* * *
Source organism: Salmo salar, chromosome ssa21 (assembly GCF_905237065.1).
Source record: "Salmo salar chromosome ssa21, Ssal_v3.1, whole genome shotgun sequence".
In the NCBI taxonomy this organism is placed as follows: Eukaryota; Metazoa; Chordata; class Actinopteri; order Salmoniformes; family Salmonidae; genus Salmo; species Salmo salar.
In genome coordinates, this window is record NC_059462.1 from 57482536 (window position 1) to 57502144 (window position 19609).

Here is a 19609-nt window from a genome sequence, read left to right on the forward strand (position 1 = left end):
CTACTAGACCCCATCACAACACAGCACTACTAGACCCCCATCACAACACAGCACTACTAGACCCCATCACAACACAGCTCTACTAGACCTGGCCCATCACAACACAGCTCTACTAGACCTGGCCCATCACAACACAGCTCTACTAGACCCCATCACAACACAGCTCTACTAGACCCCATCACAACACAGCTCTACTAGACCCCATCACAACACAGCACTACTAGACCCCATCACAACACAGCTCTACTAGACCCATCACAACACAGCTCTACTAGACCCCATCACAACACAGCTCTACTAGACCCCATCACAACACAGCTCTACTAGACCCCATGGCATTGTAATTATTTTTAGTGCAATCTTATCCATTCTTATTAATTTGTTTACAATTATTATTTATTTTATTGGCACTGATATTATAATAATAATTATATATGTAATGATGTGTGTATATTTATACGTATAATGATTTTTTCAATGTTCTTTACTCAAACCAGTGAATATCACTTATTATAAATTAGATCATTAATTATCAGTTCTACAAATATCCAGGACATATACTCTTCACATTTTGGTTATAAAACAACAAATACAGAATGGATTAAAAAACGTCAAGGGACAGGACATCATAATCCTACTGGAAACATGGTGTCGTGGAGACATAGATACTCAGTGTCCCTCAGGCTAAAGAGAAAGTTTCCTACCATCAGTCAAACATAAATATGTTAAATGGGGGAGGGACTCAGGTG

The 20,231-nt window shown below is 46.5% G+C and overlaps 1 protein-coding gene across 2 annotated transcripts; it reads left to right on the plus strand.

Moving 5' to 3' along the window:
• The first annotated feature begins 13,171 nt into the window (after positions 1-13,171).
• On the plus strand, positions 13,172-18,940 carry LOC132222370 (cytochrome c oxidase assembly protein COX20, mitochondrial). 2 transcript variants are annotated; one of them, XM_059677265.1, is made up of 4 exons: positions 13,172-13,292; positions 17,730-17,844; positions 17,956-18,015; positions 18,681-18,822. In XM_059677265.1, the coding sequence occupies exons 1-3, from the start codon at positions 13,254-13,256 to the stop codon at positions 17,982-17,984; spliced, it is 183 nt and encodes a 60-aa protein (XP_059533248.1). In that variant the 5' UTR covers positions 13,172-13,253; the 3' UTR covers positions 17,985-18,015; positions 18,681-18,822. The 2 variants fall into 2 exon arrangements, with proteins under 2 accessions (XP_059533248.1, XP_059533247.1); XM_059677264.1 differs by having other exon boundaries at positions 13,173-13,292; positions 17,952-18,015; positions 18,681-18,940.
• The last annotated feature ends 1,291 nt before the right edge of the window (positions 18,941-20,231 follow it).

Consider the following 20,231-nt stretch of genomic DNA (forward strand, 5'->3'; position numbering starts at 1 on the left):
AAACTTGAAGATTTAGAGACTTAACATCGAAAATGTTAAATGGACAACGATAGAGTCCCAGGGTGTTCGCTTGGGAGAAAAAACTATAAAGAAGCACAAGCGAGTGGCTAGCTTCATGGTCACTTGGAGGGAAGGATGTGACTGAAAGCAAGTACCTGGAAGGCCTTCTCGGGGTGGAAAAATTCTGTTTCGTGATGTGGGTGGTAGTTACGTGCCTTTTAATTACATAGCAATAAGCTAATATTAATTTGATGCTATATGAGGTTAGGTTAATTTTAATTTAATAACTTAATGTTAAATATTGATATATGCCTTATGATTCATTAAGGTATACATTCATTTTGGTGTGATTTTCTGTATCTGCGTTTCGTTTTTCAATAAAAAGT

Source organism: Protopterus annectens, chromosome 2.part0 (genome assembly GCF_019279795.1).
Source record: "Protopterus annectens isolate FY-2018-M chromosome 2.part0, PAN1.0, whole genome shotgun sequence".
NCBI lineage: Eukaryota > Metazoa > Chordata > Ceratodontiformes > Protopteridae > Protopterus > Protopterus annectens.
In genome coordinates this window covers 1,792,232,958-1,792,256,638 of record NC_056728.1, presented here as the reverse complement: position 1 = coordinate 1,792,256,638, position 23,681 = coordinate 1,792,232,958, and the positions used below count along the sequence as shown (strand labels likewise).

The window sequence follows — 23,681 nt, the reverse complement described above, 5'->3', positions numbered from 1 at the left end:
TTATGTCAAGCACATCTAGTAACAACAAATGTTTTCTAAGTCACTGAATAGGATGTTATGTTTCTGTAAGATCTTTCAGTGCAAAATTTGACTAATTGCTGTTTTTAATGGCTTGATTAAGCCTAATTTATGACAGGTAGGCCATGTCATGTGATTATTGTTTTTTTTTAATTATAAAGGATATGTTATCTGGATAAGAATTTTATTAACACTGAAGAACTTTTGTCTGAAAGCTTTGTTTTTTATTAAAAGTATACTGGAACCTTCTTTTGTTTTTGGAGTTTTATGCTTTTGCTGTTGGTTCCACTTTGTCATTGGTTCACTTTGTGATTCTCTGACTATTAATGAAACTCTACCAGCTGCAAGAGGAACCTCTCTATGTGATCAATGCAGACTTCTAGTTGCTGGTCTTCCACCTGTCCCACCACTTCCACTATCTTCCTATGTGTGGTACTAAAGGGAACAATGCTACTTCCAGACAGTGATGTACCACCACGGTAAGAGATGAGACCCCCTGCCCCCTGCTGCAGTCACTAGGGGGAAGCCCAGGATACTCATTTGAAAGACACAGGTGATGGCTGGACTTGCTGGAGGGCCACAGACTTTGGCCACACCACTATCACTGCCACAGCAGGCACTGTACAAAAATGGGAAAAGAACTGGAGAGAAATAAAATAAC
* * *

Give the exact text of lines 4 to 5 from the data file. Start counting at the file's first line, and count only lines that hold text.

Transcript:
In genome coordinates, this window is record NC_059462.1 from 57482536 (window position 1) to 57502144 (window position 19609).

Here is a 19609-nt window from a genome sequence, read left to right on the forward strand (position 1 = left end):